When I first started selling wines from Croatia and Slovenia nearly four years ago, the myriad of Italian restaurants almost mocked me as I rolled my bag down the streets of New York City. Very often their food and quality of service were just begging to be married with the flavors and level sophistication of the bottles I had on hand. Yet, to get the Sommelier to even consider tasting was nearly impossible. “Sorry, Italian only wine list, no exceptions.” It’s not as if I was trying to pawn some New York State Riesling or Merlot onto their focused and curated list, these were wines that had an equally long tradition in the same regions as everything on their menu and these were the flavors that were meant for their food. Italy, perhaps more than any other country, embodies a strong sense of regional pride. All 20 regions have held fast to their gastronomic cultures, preserving their distinct styles of wine and food. Over the centuries the regions formed their unique cuisines based on what was available in their land. This is why ingredients like truffles are hallmarks of Piedmonte while a dish like veal Marsala is unmistakably Sicilian. It’s … Continue reading Beyond Italian Borders : Wines Of Croatia & Slovenia
Dr. Leo Gracin, a professor and enologist at the Faculty of Food Technology and Biotechnology in Zagreb is a specialist of Babić, a indigenous variety that grows primarily in Central Dalmatia, near the towns of Šibenik and Primošten. The wine he produces, Gracin Babić, is actually considered one of the finest red Croatian wines today. Babić is believed to be genetically related to the more widely planted variety Plavac Mali through their common parent, the ancient wine grape Dobričić. Although the vines are very vigorous, like Plavac Mali, they can produce great wines when growing in extreme conditions: sun-drenched slopes and poor, rocky soils, which gives lower yields and more concentrated flavors. The resulting wine is dark, full-bodied, quite earthy and tannic, with more acidity than Plavac Mali. It is also well suited to barrel aging. Watch Enologist and Winemaker Dr. Leo Gracin explain how to farm Babić in his Primošten vineyard:
Last thursday was the premiere screening of Dossier Zinfandel at the third annual Napa Valley Film Festival. Directed by Mika Barisic, the documentary tells the compelling story of Zinfandel, “California’s own grape,” and the search for its mysterious origins. When Croatian-born winemaker Mike Grgich arrived in Napa Valley in 1958, he noticed that the Zinfandel vines looked familiar and very similar to Plavac Mali, a native variety from the Dalmatian Coast of Croatia. He was convinced at the time that Plavac Mali and Zinfandel were the same grape. With his support, UC Davis professor and grapevine geneticist Carole Meredith started a collaboration with the University of Zagreb. In May 1998, she traveled to Croatia to meet scientists Ivan Pejic and Edi Maletic and the three of them started exploring the Dalmatian coast. Eventually, they collected 150 samples that Dr Meredith brought back to UC Davis so that they could be identified in her lab using DNA fingerprinting. While Meredith’s team was able to confirm that the Italian grape Primitivo and Zinfandel were clones of the same variety, they found out that Plavac Mali was not a good match. Instead, they identified the Croatian grape as an offspring of Primitivo/Zinfandel. It … Continue reading Dossier Zinfandel: Zinfandel’s Origins Demystified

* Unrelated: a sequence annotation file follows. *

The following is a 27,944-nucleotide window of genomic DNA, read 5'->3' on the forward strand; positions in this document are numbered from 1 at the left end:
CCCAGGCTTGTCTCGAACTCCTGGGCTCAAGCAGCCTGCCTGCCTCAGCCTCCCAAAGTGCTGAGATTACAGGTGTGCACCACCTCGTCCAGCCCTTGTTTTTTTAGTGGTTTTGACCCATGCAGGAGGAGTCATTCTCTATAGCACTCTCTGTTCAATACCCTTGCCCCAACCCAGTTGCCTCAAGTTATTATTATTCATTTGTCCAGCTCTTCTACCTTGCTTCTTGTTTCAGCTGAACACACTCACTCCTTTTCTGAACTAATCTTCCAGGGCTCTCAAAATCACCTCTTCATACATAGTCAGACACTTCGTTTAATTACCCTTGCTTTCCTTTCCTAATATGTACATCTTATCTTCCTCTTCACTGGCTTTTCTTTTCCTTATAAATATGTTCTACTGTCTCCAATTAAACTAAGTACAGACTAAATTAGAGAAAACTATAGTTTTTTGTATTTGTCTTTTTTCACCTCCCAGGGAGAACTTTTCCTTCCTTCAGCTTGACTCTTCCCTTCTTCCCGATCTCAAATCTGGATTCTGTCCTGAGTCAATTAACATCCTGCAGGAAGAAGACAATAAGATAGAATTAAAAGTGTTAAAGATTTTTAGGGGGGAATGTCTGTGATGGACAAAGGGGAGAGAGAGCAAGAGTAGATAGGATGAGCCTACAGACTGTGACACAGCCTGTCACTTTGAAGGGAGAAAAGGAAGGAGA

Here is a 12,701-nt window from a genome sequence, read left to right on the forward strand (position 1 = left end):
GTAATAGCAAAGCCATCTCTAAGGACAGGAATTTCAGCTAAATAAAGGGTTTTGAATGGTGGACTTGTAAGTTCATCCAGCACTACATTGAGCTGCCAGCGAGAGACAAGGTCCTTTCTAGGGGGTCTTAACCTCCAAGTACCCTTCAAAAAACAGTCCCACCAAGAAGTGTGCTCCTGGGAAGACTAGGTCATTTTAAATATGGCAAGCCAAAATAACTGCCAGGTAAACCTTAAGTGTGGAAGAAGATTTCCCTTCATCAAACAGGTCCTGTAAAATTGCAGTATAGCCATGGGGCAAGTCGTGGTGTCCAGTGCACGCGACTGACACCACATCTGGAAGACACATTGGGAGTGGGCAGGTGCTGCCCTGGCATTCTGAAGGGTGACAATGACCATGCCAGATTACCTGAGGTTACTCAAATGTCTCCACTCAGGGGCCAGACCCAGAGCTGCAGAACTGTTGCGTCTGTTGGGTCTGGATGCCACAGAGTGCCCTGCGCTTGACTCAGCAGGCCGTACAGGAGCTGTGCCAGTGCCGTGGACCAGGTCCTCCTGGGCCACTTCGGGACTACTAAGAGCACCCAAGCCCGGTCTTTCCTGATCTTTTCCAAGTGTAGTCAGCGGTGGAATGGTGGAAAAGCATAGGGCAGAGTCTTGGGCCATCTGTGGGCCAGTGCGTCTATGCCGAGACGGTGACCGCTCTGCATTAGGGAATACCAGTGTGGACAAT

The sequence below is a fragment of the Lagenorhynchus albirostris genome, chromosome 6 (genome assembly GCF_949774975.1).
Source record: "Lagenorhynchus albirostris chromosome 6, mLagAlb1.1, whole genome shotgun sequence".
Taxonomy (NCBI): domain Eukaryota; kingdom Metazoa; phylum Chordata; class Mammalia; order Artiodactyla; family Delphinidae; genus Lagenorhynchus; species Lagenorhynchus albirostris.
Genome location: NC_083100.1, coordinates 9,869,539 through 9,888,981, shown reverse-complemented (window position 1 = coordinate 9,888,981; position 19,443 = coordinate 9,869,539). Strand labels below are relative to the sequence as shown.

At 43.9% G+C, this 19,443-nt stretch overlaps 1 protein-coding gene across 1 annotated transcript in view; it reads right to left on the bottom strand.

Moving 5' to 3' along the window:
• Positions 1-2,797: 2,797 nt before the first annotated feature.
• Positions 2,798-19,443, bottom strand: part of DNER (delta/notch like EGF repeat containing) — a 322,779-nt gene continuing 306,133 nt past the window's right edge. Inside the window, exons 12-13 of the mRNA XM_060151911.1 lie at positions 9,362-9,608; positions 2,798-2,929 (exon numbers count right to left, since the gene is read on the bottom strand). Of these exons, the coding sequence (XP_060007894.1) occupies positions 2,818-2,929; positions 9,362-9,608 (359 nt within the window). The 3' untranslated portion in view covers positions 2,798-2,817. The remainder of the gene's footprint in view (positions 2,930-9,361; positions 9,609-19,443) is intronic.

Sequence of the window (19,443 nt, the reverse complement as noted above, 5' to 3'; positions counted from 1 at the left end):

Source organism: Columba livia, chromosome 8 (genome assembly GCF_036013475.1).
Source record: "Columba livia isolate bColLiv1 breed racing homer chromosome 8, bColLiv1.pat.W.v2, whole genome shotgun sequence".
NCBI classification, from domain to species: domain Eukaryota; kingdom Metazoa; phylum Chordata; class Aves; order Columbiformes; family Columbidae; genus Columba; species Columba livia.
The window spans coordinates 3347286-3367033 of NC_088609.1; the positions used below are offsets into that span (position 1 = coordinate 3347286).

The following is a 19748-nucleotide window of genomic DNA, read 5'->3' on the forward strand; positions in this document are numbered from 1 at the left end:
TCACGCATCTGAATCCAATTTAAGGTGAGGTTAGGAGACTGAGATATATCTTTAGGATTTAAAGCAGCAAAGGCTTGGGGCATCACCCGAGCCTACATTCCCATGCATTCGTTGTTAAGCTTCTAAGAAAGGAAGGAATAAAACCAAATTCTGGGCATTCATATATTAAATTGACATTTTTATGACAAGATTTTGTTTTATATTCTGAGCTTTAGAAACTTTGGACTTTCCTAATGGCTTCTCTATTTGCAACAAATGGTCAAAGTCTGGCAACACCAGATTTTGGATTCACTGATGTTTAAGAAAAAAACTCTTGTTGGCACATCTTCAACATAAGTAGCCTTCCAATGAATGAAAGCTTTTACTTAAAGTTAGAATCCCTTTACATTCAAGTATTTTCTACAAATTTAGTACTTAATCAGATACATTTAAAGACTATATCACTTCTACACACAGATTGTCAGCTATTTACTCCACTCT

…it is grown in IRON rich soil called Terra Rossa and tastes of IRON. …though inky dark, Teran’s IRON cool character makes it a unexpectedly appropriate summer red. …while perfumed and pretty it is best suited to cured and chared rare meats. …Croatia has historic claim to the name Teran, but with their recent entrance into the EU, producers now have to find a new certainly less historic name for it. So, what is Teran? Italy, Slovenia and Croatia all produce wines called Teran (Terrano in Italy) that are related in both composition and form. In these three countries, the best examples classically come from patches of iron rich Terra Rossa soil that has significant influence on the wines. While there is a considerable variation in style among them, they relate to each other categorically. Intensely colored, they have typically more acid than tannin, though some extreme exceptions exist. They are ideally perfumed with brassy high toned fruit and an engaging medicinal/amaro edge that feels as nice as it smells. The sorts of grapes they are made from are related, but vary and are sensitive to the touch of the wine maker. We regularly find ourselves captivated by these wines, … Continue reading Teran is IRONic, because….
On May 1, 2013, Wine & Spirits Executive Editor Tara Q. Thomas organized a tasting of sommelier favorites from Eastern Europe for the Wine & Spirits 24th Annual Restaurant Poll. Watch the sommelier interviews that were conducted during the tasting and notice their enthusiasm for the wines: “These are wines with a sense of place, these are wines that tell a story of a remote region, and wines that make you travel, let’s say, imaginary travel while we’re drinking them.” shares Ciprian Toma from Domaine Wine Bar. Also note that several Blue Danube wines were among the sommelier favorites!